Special Reports

Alternative Pet Treatments

Thursday, March 05, 2009

For centuries people have been turning to eastern medicine which has long been known for its alternative healing powers. But, what about turning to unconventional methods to treat your pets? The methods are becoming increasing popular among veterinarians in our area.

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For centuries people have been turning to eastern medicine which has long been known for its alternative healing powers.

But, what about turning to unconventional methods to treat your pets?

And the methods are becoming increasing popular among veterinarians in our area.

From acupuncture to herbal treatments vets are turning to holistic medicine to treat aliments including arthritis, seizures and even cancer.

"She saw the cancer and it was either amputate or put him down," said Rick Turner.

At thirteen years old Rick Turners beloved dog Sundance was now in for the fight of his life.

The diagnosis of a rapidly growing bone cancer in Sundance's hind leg left Rick with a painful decision "He was still so full of life you could see the sparkle in his eyes," said Rick.

"To amputate we basically would have been killing him."

So Rick turned to Doctor Rose DiLeva with the Animal Wellness Center in Chadds Ford, who he knew would suggest an alternative route.

Doctor DiLeva treated Sundance with neoplasine, a natural botanical from bloodroot which she injects directly into the tumor.

"His osteosarcoma his bone cancer is completely gone," said Dr. DiLeva.

Sundance's treatment is just one of many alternative therapy's doctor DiLeva has found to work.

Gina Dianna's cat Sabrina, was diagnosed three and a half years ago with liver cancer.

Since then, Doctor DiLeva has been treating Sabrina with an intravenous vitamin c therapy about every four to six weeks.

"She's not just hanging on, she's thriving," said Gina.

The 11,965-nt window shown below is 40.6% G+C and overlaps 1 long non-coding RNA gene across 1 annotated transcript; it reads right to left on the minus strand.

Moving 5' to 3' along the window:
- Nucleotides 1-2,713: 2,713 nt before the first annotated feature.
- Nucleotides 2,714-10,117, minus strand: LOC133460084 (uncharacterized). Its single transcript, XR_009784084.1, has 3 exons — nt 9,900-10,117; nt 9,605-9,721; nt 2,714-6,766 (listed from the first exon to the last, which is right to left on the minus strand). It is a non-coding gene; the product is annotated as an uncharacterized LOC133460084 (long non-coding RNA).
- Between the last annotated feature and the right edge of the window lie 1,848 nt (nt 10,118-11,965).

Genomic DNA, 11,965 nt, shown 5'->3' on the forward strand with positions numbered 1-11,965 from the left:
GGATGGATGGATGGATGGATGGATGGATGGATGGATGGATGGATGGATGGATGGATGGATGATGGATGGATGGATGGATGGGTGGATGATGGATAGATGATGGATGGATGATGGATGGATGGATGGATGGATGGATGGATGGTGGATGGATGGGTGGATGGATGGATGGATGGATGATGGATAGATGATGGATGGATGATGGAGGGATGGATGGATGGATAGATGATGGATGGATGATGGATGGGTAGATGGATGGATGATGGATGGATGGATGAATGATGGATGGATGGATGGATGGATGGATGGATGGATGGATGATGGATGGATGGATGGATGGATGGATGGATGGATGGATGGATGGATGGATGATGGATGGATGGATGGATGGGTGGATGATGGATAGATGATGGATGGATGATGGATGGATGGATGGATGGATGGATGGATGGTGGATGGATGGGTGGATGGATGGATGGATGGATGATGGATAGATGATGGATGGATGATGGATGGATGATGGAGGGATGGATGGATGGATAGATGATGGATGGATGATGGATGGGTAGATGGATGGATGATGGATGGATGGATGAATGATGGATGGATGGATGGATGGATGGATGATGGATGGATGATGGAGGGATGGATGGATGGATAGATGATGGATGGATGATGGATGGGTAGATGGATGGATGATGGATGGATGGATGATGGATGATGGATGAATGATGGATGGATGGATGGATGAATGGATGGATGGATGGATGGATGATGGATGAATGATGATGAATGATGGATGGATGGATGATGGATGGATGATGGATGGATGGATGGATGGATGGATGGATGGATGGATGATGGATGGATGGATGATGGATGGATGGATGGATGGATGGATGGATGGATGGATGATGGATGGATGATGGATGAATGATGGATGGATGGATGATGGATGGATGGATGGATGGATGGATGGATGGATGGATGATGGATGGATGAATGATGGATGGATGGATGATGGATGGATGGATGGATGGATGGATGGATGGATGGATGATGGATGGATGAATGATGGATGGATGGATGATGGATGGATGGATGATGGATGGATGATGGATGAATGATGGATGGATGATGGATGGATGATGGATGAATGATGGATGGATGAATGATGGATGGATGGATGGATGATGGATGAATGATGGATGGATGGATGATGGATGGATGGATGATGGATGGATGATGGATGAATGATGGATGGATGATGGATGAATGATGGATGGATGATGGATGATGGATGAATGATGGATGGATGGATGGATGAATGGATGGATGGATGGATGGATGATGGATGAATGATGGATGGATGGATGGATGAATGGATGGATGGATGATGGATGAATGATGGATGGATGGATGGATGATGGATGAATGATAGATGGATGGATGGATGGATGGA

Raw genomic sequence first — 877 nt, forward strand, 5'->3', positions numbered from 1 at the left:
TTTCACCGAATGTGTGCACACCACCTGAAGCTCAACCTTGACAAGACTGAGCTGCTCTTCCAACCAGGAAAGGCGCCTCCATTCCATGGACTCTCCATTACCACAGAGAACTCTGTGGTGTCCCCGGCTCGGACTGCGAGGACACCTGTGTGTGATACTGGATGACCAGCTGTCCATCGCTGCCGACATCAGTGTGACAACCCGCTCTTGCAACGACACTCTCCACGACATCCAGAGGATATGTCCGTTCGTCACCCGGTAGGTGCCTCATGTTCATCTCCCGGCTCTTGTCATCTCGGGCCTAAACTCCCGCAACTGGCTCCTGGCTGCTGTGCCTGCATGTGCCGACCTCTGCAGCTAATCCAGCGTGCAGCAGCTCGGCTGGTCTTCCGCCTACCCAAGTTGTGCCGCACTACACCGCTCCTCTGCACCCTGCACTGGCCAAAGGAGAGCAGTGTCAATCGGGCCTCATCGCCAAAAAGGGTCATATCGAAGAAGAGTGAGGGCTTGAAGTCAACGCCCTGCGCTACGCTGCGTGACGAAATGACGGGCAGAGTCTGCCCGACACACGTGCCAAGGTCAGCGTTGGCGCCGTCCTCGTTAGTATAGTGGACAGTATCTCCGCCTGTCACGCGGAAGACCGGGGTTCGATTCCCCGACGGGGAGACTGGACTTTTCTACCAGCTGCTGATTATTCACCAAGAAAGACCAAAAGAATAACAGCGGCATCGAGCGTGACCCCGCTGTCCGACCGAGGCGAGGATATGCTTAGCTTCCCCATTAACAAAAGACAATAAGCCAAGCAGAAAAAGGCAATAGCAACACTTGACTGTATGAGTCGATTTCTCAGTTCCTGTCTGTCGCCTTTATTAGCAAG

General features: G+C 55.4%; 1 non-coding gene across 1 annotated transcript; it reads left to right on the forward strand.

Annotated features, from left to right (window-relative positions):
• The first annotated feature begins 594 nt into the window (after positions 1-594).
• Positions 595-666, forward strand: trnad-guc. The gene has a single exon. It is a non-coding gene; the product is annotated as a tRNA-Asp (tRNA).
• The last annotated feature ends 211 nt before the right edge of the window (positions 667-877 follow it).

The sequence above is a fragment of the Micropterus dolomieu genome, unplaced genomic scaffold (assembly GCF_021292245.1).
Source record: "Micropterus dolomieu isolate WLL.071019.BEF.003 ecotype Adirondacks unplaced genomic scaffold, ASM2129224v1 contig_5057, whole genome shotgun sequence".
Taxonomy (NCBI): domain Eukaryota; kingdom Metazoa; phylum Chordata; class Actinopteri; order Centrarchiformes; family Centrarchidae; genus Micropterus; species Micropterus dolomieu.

In fact, Dr. DiLeva uses unconventional methods, including the use of herbs and even acupuncture to treat many types of aliments.

"You can deal with anything from behavioral problems to arthritic problems to epilepsy to ligament issues," she said.

Lauren Chicklo's dog Jake was suffering from a spondolosis, a severe arthritic condition of the back.

After trips to the orthopedic surgeon, and rounds of pain management Jake wasn't getting any better.

"I just felt like all that was doing was putting a band-aid over what was really going on," said Lauren.

So she sought out acupuncture as another approach.

"After the first treatment I just noticed that he was happier," Lauren added.

"We're going to hit some acupuncture points," said Dr. DiLeva.

Nacine Supinsky also found acupuncture and herbal treatments are helping her German Shepard Vargas, who suffers from seizures.

Traditional treatments can usually cost pet owners hundreds to thousands of dollars.

If a pet requires surgery the cost would be even more.

A round of acupuncture is $45 a treatment.

The neoplasine cancer treatment runs $150 to $275 an injection depending on the size of the mass. And the Vitamin C drip around $350.

"I was thinking about the hip transplant but it was such an invasive thing to do and it was so costly," said Linda Elliott.

Since a puppy, Linda's dog Oliver Maxwell Smart has suffered from severe hip dysplasia.

Surgery Linda was told would cost twenty thousand dollars.

Dr. DiLeva suggested a gold bead implantation.

"Which is a permanent form of acupuncture," added Dr. DiLeva.

Dr. DiLeva says the procedure a less invasive option, but at $1800 a less costly option as well.

But not all vets are convinced that alternative medicine is the best way to go.

Dr. Carol Caracand says pet owners should be cautious when considering alternative therapy.

"I have a little bit of a problem with some chiropractic techniques....unless there's a veterinarian on board," said Dr. Caracand.

Dr. Caracand is firm in her belief that alternative medicine should never be used alone or for treating animals with cancer.

Still doctor DiLeva and her army of success stories believes in the holistic approach as another option. "I try to beat the odds, I'm here to beat the odds," said Dr. DiLeva.

Dr. DiLeva said that every case is individualized.

She does both a traditional western medicine exam and a Chinese exam on her patients to give their owners all the options.

Dr. DiLeva said that certain aliments including heart and thyroid issues cannot be treated holistically.

If you're planning on looking into an alternative approach for your pet you should seek out a doctor that is licensed to practice this method of medicine.

(Copyright ©2014 WPVI-TV/DT. All Rights Reserved.)

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